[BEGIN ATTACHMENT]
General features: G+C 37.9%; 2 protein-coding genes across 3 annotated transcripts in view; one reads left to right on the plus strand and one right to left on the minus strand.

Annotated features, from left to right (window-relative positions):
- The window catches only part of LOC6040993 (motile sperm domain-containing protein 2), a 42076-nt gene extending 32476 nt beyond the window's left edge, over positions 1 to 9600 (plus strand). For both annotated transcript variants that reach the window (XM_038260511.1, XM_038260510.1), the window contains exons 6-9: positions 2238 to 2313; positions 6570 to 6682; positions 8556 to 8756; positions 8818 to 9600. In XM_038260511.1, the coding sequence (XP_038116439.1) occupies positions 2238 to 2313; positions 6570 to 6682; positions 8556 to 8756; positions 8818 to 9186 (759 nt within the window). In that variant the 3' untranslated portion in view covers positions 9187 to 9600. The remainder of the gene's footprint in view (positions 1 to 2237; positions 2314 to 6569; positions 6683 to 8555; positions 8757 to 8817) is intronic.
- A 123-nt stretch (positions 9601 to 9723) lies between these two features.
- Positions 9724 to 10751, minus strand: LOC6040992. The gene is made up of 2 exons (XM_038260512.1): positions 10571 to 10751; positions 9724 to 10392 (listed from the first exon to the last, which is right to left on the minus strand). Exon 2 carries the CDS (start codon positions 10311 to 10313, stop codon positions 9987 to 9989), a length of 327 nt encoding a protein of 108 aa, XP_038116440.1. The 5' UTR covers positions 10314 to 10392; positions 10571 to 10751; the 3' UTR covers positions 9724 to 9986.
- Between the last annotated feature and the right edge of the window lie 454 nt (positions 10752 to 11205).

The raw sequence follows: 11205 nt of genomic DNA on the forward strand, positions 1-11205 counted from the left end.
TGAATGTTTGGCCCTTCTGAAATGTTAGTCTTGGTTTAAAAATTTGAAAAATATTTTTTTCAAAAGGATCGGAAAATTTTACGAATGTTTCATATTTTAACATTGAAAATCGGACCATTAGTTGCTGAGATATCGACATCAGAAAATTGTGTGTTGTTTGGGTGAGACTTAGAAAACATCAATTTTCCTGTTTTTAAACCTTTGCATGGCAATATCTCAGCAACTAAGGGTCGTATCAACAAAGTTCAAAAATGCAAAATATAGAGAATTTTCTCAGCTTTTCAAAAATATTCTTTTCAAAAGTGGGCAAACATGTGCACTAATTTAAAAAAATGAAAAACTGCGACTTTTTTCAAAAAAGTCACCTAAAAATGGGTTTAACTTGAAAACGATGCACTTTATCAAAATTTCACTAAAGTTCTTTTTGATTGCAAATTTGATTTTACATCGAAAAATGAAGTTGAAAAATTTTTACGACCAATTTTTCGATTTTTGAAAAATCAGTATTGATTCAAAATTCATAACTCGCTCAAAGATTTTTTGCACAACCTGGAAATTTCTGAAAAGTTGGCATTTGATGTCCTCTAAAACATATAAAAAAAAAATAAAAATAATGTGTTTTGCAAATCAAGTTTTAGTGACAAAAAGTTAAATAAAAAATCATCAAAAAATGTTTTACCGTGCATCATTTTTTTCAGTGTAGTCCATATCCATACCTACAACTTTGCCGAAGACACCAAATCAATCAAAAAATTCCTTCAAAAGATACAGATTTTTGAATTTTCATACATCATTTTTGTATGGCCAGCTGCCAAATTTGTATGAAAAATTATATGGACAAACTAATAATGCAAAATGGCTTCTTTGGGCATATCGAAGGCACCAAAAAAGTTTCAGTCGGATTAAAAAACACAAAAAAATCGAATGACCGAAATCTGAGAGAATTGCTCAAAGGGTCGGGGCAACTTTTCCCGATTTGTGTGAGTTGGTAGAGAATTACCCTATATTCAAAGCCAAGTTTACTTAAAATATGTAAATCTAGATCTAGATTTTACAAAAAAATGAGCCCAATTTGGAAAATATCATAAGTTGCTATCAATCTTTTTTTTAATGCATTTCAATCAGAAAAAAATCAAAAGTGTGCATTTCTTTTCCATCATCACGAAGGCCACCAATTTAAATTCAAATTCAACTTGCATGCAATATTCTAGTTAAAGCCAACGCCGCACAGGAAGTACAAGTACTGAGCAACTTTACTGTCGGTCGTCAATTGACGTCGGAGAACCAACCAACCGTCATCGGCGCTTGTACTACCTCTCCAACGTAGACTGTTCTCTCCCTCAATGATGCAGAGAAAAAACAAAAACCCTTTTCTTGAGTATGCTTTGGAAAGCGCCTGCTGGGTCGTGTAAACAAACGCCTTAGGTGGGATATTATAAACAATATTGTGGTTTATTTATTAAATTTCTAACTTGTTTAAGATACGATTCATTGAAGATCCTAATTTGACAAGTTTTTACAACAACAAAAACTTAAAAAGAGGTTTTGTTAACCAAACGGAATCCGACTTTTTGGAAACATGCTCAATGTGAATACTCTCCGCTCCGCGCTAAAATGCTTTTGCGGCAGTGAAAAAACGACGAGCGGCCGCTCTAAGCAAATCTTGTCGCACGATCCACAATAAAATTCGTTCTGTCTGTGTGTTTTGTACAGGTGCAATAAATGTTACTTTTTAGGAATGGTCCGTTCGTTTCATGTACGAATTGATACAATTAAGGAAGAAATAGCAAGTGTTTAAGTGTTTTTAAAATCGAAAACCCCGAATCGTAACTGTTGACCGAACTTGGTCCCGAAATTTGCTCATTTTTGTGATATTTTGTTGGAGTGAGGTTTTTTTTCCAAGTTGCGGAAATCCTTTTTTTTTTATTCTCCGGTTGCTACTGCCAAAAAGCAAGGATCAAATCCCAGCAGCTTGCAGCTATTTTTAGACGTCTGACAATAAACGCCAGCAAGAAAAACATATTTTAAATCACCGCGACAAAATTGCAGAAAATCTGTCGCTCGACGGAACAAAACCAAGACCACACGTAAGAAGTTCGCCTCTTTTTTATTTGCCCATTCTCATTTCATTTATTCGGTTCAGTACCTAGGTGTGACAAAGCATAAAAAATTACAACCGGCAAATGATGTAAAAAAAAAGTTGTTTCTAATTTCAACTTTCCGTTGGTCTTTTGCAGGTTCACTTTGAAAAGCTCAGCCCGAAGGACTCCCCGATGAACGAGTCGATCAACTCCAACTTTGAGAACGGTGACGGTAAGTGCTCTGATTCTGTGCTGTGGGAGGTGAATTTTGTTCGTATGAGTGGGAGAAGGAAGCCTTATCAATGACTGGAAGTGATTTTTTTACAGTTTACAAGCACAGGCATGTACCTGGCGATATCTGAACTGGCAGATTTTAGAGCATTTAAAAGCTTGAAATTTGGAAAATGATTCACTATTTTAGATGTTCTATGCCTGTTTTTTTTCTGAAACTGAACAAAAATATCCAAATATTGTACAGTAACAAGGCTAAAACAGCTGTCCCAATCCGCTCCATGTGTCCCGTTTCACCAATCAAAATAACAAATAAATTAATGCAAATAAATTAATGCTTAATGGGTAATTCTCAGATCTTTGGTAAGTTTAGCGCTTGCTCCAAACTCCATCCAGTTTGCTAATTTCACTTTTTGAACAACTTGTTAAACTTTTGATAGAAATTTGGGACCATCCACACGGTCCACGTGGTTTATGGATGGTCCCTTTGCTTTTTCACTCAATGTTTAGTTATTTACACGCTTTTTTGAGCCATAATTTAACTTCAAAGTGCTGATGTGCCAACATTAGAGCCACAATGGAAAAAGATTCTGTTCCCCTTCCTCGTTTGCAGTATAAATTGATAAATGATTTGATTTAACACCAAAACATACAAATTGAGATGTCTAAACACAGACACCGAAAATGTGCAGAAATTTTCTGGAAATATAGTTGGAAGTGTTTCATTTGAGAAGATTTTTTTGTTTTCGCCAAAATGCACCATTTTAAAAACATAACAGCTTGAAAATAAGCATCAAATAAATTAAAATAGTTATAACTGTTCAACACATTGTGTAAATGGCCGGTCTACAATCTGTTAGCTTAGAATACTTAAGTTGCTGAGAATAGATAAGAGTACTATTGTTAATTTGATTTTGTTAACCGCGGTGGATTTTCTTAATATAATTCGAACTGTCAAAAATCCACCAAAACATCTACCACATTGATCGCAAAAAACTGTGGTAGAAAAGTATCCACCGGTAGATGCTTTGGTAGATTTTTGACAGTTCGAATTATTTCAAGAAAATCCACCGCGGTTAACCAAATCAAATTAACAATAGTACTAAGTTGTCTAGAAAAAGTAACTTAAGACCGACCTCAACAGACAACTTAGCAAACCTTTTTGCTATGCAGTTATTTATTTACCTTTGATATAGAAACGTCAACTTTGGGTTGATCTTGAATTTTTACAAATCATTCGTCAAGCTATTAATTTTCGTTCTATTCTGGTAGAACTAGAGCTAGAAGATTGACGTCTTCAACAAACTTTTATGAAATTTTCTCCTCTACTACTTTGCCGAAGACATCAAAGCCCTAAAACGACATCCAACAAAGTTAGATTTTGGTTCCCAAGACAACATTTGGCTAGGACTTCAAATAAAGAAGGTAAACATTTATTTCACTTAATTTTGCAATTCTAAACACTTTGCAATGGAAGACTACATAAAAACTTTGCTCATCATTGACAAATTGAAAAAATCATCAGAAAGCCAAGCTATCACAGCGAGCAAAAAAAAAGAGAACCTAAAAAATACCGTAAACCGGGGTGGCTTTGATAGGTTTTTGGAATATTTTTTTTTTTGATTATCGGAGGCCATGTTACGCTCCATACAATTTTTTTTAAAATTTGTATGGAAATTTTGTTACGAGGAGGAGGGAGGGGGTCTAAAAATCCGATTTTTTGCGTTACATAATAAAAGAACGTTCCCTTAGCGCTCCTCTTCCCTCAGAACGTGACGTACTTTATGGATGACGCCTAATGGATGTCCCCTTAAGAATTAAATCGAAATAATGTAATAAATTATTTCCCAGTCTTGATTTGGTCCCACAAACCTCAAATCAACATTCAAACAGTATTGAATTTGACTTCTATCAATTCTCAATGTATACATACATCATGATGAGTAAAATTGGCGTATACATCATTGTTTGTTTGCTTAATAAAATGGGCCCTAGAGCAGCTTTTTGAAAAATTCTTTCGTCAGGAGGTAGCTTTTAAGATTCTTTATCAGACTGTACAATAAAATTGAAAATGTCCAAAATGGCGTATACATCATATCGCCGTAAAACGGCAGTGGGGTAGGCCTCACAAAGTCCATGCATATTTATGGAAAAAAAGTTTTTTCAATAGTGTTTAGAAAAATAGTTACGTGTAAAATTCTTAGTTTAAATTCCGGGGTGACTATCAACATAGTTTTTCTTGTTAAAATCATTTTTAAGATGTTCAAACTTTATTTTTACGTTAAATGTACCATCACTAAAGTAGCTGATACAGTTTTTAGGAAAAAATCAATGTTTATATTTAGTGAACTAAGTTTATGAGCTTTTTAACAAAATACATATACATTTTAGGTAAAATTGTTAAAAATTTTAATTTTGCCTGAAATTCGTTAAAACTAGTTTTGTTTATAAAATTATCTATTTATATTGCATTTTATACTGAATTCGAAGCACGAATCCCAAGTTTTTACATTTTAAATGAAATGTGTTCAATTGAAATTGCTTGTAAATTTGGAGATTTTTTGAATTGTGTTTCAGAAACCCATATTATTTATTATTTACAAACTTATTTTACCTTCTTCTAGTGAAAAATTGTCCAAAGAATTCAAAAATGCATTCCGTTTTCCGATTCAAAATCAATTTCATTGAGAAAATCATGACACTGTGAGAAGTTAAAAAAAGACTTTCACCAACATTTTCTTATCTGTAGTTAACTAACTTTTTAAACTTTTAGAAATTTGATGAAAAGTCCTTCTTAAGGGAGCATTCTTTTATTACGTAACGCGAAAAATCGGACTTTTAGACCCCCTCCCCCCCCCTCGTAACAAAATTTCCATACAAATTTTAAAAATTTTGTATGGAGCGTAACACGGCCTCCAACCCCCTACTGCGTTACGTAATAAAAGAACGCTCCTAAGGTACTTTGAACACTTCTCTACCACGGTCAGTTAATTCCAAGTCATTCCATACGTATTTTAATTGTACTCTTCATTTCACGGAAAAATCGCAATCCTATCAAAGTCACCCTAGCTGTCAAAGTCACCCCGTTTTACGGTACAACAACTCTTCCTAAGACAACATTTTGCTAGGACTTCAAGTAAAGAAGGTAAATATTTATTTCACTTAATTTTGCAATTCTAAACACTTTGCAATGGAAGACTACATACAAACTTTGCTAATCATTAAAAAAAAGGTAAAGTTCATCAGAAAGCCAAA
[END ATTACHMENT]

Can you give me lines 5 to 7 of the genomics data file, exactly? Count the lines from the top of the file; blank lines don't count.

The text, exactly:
- Positions 9724 to 10751, minus strand: LOC6040992. The gene is made up of 2 exons (XM_038260512.1): positions 10571 to 10751; positions 9724 to 10392 (listed from the first exon to the last, which is right to left on the minus strand). Exon 2 carries the CDS (start codon positions 10311 to 10313, stop codon positions 9987 to 9989), a length of 327 nt encoding a protein of 108 aa, XP_038116440.1. The 5' UTR covers positions 10314 to 10392; positions 10571 to 10751; the 3' UTR covers positions 9724 to 9986.
- Between the last annotated feature and the right edge of the window lie 454 nt (positions 10752 to 11205).

The raw sequence follows: 11205 nt of genomic DNA on the forward strand, positions 1-11205 counted from the left end.